So in fourth grade a group of high school kids visited my class to perform some anti-drug skits and hand out green "Just Say NO!" stickers for us to put on our book bags and Trapper Keepers. The high school kids--some of whom had actually (holy shit) tried drugs, back when they didn't know any better, of course---told us about marijuana joints, which were like cigarettes only much worse because you'd get addicted to them and die. We learned about a white powder called cocaine that people laid out in lines and snorted up their noses (why would anyone do that? Snorting stuff up your nose hurts! My mom had to pretty much tie me down to get nose drops in me whenever I had a cold). And we learned about this stuff called heroin, which made me almost puke because you did it by tying a belt around your arm to make your veins bulge out (EWWWW!!!) then sticking a needle into your arm and injecting it into your bloodstream. I was appalled. What kind of sick shit was that? You REALLY had to be stupid to want to give yourself shots, as far as I was concerned. But, the high school kids assured us, one day some of us--maybe even someone right there in that classroom--might be tempted through peer pressure into smoking, snorting, or shooting one of the very drugs they talked about that day and we needed to be prepared. That was A-okay: you didn't need to tell me twice not to stick myself with needles. I got it. Just Say NO!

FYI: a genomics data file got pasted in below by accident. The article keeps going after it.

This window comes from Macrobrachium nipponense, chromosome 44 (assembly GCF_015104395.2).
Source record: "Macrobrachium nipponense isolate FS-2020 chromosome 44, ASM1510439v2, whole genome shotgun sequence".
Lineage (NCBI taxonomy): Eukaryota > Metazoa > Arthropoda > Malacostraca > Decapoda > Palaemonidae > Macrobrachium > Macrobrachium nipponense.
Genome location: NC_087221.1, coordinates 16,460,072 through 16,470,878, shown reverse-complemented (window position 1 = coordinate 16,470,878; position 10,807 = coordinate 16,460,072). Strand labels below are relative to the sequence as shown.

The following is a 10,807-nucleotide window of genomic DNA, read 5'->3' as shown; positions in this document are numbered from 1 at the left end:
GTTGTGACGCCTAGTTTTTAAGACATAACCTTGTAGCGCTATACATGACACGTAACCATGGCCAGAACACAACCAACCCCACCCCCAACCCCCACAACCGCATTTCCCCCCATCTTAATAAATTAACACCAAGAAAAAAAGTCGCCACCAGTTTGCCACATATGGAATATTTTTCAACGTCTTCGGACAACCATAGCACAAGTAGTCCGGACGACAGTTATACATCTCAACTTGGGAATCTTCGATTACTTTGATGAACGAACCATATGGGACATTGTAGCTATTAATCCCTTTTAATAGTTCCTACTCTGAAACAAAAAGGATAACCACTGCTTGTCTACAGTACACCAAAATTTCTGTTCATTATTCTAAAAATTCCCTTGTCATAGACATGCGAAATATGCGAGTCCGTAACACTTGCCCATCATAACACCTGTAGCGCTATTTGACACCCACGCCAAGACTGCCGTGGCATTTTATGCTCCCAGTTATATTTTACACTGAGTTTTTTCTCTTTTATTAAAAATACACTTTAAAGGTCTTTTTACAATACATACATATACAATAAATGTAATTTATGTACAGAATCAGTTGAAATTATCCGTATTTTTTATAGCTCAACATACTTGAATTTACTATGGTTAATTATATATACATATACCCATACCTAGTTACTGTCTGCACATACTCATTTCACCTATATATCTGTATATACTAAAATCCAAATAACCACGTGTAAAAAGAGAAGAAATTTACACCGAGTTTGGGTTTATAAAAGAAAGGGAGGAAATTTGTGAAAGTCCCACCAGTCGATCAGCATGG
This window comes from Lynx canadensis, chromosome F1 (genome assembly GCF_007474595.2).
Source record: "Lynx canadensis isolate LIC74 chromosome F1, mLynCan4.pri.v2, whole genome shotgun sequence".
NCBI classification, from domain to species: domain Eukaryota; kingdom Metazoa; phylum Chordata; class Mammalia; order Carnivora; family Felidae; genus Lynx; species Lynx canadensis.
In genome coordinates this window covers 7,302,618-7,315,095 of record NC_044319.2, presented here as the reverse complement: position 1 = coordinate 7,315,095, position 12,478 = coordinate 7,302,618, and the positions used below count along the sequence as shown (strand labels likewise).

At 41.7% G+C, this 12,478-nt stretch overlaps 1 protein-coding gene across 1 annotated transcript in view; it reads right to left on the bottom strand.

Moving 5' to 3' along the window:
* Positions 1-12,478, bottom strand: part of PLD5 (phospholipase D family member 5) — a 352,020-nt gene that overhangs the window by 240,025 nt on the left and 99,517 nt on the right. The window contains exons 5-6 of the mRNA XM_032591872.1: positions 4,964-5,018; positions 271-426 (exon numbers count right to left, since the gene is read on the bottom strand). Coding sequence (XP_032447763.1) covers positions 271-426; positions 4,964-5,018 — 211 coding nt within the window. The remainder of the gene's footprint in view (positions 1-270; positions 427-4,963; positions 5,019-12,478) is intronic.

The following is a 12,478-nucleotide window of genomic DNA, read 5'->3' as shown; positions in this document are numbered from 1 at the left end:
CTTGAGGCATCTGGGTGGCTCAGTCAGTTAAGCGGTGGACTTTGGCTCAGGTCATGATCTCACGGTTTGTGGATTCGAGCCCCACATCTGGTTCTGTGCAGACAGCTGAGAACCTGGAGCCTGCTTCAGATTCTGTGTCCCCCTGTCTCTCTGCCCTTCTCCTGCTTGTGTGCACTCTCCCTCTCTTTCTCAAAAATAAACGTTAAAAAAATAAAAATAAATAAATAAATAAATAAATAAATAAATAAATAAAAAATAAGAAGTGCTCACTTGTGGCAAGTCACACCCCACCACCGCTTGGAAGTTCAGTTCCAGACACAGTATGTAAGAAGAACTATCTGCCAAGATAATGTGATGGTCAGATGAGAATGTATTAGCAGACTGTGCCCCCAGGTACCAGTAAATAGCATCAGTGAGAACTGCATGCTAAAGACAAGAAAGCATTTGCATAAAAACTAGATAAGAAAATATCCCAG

Oh Nancy. You would have been
so proud of the fourth grade Me.
Of course, now it seems ironic. If my childhood self knew what sort of trouble I'd be getting into in my adult years, she'd be appalled. I can imagine her lecturing me:
Smoking? Ewww, cigarettes are nasty! Everyone knows those things kill you.Drinking? That's icky. Beer tastes gross and wine smells like farts.And pills? Really? That's the first thing you learn NOT to do. Don't you remember what happened to Buffy?
For those of you who don't know, I've been in recovery for several months. I've given up my two favorite things: pills and booze. I no longer abuse prescription drugs (Xanax and Percocet were my favorites, with an occasional Ambien thrown in for good measure) and I've quit drinking. It's taken me a few tries to get it right, but I can truthfully say now that I am sober for the first time in a long, long time.
I just hope I've made the old me proud. She's a bit naive, but her heart's in the right place.